Feathers Trapped in Amber Reveal a More Colorful Dinosaur Age
Color is coming to the formerly black-and-white Mesozoic world of dinosaurs and early birds.
Not exactly high-definition color, and some formidable characters may show up in the same old drab and scaly wardrobes; they are dinosaurs, after all, with a reputation for resistance to change. But in time, you can look for splashes of color in museum dioramas of feathered figures from the age of dinosaurs.
For more than a decade, hardly a season has passed without more discoveries of dinosaur and bird fossils in China bearing impressions of feathers and traces of chemical coloring agents. Now, in Canada, paleontologists have found 70-million-year-old amber preserving 11 specimens showing a wide diversity of feather types at that time.
An isolated barb from a vaned feather, trapped within a tangled mass of spider’s web. Pigment distribution suggests that the barb may have been gray or black.
One specimen of so-called proto-feathers had a single bristlelike filament and some simple clusters. Others were complex structures with hooklike barbules that act like Velcro; in modern birds, this keeps feathers in place during dives. Still other specimens revealed feather patterns for flight and underwater diving.
Preserved pigment cells encased in the amber, along with other evidence, suggested that the feathered animals had an array of mottled patterns and diffuse colors like modern birds, scientists at the University of Alberta, led by Ryan C. McKellar, said in a report published Thursday in the journal Science.
Dr. McKellar’s team said the amber pieces, though small, “provide novel insights regarding feather formation.” The preserved filaments “display a wide range of pigmentation from nearly transparent to dark,” but “no larger-scale patterns are apparent.”
The amber was collected from mine tailings at Grassy Lake, near Medicine Hat in southern Alberta, and is housed at the University of Alberta and the Royal Tyrrell Museum of Paleontology. Dr. McKellar said that no body fossils of feathered creatures had been found near the amber, but that investigations of the site would continue.
In a commentary accompanying the report, Mark A. Norell, a dinosaur paleontologist at the American Museum of Natural History in New York, noted that only now, with these amber specimens added to the Chinese finds, “are we beginning to understand just how diverse feather types were in the Mesozoic,” roughly the age of dinosaurs from 250 million to 65 million years ago.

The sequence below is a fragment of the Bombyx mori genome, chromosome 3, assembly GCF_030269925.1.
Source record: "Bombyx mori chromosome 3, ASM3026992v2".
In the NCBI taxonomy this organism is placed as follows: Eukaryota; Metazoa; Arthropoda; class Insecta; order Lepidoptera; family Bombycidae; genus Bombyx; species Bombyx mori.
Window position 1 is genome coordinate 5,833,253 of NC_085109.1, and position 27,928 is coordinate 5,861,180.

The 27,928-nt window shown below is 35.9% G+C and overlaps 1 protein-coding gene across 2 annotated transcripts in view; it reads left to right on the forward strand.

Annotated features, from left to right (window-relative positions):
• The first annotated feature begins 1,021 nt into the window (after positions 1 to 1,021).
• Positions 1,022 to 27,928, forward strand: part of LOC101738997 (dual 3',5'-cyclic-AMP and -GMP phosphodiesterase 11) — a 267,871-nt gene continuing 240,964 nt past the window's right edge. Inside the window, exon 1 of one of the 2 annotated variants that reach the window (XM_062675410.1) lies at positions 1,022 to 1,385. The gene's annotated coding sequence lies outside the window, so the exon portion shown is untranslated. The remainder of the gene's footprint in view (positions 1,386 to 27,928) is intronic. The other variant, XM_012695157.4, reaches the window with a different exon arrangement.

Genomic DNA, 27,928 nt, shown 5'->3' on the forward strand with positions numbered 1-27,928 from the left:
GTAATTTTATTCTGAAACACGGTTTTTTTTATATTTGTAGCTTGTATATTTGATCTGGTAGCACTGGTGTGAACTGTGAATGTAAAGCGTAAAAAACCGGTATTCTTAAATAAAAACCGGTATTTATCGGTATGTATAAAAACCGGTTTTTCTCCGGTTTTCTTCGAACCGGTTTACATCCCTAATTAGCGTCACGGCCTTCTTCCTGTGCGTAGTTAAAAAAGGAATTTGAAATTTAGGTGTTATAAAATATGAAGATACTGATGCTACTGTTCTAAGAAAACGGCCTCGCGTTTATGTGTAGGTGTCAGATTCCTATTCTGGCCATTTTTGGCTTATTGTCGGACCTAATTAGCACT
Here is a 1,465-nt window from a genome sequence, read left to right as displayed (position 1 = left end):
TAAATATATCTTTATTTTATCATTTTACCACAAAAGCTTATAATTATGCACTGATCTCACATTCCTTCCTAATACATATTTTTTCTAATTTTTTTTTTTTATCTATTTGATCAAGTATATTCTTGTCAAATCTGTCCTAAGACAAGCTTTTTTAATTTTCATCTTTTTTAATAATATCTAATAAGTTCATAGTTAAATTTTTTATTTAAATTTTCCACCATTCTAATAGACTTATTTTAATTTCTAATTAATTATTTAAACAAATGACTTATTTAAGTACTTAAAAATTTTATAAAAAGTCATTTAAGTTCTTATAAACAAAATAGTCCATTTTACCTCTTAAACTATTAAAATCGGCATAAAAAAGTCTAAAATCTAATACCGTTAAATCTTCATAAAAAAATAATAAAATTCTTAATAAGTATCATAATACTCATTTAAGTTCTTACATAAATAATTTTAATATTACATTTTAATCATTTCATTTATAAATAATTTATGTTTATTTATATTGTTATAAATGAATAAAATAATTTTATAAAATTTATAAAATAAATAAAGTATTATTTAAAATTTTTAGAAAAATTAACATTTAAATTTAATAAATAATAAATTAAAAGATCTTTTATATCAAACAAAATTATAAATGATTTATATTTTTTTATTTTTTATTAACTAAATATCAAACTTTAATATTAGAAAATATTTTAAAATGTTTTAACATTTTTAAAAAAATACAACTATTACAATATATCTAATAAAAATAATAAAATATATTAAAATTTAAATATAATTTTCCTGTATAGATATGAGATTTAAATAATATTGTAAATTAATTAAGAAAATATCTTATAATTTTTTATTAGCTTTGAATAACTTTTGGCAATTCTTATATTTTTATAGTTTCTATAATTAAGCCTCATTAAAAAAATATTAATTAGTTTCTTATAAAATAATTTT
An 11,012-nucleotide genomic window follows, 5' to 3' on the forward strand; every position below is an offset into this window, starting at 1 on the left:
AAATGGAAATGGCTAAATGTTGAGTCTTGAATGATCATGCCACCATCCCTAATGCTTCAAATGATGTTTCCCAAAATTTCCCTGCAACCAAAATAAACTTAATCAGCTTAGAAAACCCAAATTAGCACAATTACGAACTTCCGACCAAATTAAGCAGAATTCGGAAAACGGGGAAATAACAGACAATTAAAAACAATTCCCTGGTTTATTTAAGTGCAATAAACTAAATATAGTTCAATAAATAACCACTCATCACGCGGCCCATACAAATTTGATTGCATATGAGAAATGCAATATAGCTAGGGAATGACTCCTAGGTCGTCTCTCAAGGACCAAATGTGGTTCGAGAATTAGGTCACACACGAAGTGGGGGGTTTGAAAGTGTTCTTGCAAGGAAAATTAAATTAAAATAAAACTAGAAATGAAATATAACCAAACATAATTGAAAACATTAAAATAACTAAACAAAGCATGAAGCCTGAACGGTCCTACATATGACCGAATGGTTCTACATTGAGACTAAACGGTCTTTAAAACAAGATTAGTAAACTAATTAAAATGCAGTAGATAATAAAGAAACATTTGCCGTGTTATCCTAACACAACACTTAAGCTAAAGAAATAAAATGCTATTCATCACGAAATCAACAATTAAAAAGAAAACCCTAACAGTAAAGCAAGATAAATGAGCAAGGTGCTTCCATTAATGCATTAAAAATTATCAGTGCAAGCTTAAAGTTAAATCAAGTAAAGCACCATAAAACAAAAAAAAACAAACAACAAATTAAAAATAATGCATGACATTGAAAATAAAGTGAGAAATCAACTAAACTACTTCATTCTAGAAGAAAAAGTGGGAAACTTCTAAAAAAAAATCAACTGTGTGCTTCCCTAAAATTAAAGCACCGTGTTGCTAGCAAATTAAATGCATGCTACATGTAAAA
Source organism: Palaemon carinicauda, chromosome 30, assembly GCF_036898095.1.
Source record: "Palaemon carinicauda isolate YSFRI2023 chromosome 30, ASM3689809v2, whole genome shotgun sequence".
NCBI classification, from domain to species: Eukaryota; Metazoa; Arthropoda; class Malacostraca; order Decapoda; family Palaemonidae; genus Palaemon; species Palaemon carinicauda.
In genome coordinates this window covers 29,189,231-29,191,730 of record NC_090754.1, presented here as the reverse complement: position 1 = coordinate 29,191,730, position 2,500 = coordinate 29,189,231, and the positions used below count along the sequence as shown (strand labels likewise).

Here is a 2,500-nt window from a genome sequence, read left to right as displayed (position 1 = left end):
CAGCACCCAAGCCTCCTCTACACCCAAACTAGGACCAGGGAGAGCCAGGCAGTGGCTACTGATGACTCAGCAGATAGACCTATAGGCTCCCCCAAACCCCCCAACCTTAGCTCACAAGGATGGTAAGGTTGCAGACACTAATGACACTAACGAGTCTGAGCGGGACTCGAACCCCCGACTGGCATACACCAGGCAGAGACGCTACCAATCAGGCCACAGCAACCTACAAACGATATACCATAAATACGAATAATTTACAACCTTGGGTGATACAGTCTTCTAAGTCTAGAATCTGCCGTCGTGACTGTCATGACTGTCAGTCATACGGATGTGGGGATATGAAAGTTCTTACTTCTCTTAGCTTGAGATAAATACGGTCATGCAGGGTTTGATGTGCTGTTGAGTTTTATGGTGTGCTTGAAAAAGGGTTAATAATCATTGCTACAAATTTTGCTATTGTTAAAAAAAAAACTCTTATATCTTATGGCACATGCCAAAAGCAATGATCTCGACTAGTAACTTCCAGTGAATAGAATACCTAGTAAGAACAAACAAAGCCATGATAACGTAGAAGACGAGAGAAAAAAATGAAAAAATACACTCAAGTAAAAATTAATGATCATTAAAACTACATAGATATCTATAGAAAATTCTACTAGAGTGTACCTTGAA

Dr. Norell went on to point out that amber preserves “not only the microstructure, but the actual visual color as well — features not preserved in typical compression fossils.” In other amber 94 million years old, he said, the feathers did not appear to be as diverse.
Another research approach is being tested by a team led by Roy A. Wogelius of the University of Manchester in England. In the same journal, they report results of an early demonstration of an advanced X-ray method for detecting minute geochemical traces, including metals like copper, that are long-lived biomarkers of coloring agents in feathered fossils.
“This is an exciting technique, a powerful technique,” Dr. Norell said in an interview, “but it is in a very preliminary state and needs to be refined a bit.”
Asked why the common perception has been that dinosaurs and their kind were a sort of olive drab presence on the Mesozoic landscape, Dr. Norell said it probably arose from their association with crocodiles, their closest living reptilian relatives.
But he said that was fast changing, citing several colorful examples from recent research. In China, Confuciusornis and a few non-avian dinosaurs appeared to have had ruddy feathers; Sinosauropteryx, a reddish banded tail; and Anchiornis probably resembled a woodpecker, with a black body, banded wings and reddish head comb.
Although “research into fossil feathers is still at a nascent stage,” Dr. Norell wrote, evidence is mounting that feathers were part of the earliest stages of dinosaur evolution, and now “we are filling in the colors.”
It may soon be possible, he added, to “improve on contemporary fanciful dinosaur reconstructions by basing revisions directly on quantifiable results.” That is, fossils from China and Canadian amber.